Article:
Invest in good photo shoots: a great photographer can add a fortune to your website’s business value.

Quote by Jakob Nielsen from NNGroup.com. 

Where to find good images (spoiler: it’s not Pexels or Unsplash)

This part was actually the reason I wrote this blog post. But I needed the introduction above to address the importance of good photography first. 

Before, I tended to open Pexels or Unsplash to fill my designs with some decent images. But, as you might know, these images lack originality and creativity. 

Until I realized there’s tons of companies that have gone through this process, and have amazing photography hand made by themselves. I started collecting these sites and made a bookmark folder especially for this called “Photography Directions”. With this collection, I can quickly go through different directions with clients or colleges.

Below you find a list of some websites that contain some awesome photos. (Naming the site correctly in your bookmarks folder is essential here to find it back later 😉 

Example 1: Shopify

I like their imagery, high quality and often not a stocky feeling. Good material for when you’re designing for a hardware brand

Example 2: Behance — Grashopper Restaurant

Obviously set in scene, but different from what we usually see. It’s a creative and unique approach to food design, and that’s what you’re often looking for. Good placeholders for when you’re designing for a restaurant.

Images for webdesign
Image owned by Equal Parts Studio

Example 3: Mazda 3

Personally I love the design of the new Mazda 3. Photography is on point and great when you need some cat or interior shots for a concept design.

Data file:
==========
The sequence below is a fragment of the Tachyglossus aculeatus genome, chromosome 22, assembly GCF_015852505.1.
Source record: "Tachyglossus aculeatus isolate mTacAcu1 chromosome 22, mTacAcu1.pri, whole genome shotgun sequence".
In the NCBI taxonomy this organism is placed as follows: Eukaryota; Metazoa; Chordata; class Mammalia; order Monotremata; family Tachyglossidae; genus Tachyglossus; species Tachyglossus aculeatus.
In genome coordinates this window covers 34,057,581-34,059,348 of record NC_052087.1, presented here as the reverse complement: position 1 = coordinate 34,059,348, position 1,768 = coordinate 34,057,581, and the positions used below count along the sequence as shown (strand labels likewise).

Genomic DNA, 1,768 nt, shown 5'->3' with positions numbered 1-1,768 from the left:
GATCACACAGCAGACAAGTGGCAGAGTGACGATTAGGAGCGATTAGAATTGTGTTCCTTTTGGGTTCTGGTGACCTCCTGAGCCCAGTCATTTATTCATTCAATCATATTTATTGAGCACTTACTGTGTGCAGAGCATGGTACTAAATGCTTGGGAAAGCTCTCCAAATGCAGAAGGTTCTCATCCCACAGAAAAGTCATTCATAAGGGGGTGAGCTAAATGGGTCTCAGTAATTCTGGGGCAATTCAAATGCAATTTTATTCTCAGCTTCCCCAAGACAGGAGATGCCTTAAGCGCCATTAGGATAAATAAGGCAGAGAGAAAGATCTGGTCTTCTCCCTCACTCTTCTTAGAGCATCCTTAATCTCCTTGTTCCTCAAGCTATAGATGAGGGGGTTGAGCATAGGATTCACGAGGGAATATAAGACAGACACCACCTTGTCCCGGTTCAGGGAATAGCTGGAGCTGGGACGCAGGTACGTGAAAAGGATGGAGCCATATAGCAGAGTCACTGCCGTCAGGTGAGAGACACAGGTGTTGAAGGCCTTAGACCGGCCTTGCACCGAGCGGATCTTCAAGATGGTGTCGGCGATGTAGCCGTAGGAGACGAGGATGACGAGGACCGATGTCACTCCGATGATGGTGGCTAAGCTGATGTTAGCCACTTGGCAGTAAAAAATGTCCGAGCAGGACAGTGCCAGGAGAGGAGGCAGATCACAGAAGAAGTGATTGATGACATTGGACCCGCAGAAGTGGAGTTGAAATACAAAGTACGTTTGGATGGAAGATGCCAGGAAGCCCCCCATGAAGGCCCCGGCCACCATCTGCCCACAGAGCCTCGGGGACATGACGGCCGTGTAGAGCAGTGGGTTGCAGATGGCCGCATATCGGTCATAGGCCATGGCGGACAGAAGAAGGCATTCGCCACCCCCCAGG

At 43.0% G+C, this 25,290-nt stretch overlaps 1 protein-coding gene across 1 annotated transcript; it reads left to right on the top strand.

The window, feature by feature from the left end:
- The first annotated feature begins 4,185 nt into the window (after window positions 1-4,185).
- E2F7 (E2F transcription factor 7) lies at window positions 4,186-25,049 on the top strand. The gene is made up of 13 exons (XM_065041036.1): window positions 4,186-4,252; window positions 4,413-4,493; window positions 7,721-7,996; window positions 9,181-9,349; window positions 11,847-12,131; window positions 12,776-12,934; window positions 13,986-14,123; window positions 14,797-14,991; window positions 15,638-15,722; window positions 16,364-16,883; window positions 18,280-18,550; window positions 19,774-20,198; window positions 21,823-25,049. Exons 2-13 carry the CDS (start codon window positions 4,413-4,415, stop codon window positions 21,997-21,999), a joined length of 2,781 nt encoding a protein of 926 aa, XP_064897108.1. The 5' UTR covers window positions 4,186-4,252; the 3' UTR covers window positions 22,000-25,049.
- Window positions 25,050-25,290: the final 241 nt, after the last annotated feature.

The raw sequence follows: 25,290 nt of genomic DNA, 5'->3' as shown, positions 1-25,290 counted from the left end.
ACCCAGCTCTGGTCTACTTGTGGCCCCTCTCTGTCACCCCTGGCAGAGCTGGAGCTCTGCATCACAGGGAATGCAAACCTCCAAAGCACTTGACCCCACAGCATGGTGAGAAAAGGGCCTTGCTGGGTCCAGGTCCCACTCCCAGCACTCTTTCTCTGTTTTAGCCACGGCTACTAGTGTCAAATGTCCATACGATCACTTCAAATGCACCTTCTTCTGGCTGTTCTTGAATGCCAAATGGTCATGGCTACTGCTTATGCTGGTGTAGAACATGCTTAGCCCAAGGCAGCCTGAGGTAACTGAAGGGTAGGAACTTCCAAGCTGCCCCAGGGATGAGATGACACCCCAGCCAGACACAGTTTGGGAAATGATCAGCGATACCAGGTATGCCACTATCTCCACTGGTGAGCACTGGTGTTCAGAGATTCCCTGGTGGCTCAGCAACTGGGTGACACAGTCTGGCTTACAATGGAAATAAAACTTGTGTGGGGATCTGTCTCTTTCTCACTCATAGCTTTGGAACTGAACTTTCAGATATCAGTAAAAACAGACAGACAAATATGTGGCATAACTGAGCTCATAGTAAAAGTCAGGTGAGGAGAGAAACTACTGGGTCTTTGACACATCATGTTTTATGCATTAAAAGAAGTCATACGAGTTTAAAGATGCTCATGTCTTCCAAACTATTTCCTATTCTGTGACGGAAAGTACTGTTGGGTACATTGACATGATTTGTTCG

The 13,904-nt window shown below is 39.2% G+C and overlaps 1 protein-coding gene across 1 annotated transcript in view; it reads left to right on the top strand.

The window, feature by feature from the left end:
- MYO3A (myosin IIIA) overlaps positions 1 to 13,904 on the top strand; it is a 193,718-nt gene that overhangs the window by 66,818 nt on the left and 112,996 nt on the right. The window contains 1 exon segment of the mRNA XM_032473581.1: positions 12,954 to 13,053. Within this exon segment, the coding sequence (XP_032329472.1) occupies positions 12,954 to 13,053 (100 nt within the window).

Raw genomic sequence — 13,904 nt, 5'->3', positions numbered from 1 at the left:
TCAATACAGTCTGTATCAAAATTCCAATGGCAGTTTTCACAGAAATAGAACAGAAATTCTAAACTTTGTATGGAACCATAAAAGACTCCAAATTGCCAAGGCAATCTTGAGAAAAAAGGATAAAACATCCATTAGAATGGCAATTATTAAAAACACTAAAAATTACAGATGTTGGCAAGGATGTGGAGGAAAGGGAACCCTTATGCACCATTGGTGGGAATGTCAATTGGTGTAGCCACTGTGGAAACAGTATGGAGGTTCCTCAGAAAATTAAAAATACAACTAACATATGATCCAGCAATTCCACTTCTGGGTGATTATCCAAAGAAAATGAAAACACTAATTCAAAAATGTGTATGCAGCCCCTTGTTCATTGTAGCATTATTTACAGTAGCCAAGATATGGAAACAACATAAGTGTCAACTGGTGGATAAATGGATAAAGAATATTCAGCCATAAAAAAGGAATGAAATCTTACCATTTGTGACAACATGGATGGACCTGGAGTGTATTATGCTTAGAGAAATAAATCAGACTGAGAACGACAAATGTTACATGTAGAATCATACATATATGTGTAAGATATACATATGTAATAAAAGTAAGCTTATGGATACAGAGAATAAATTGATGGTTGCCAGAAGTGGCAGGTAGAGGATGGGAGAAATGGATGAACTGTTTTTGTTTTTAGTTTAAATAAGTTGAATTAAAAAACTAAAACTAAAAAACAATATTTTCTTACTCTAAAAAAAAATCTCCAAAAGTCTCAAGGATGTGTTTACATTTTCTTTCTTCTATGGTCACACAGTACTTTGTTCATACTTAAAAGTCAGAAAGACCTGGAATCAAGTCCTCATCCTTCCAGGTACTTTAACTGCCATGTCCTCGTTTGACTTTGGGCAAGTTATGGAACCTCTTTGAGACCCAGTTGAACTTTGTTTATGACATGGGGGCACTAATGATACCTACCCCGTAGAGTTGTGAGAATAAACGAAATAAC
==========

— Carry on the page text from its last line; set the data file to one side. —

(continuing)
Example 4: Victoria Lord

I mean, the name is already amazing. Victoria Lord is specialized in the post-processing of photography, and a good source for creative photography.

Images for webdesign
Image owned by Victoria Lord

Example 5: King & Partners

Designing for a shoe brand? Use this to inspire your client how shoes can be photographed as well.

Images for webdesign
Image owned by M. Gemi

Example 6: 99u

You might 99u as an inspiring and motivational blog. But I used this a while back to find some good portrait/people images. Most portraits on Unsplash look very stocky and too fake. 99u has an interview section filled with great people photography.

Images for webdesign
Images owned by 99u

Example 7: Bureau Oberhauser

I do like their people images (often the harders to find). Some are a little cliche, but most of the look real and give a good impression of the people that work there. Good source if you need to fill an conceptual About Page for one of your pitch or Dribbble designs.

Images for webdesign
Image owned by Bureau Oberhaeuser

Example 8: Open Colony

Designers always need little portrait images, most often a circle that represents someones profile. The photo’s on this website look real, but with a happy creative vibe.

Images for webdesign
Image owned by Open Colony

Example 9: Food Photography on Behance

I personally hate it when restaurants which provide delivery service don’t have images in their online menu. Looking for food shots? These look pretty great.

Great images for webdesign
Image owned by Anatoly Vasiliev

How to create this collection for yourself? I advise keeping your eyes open. See a great picture on the street? Visit their website and bookmark it. See something great on Behance or on Awwwwards (two sources I often use): bookmark it.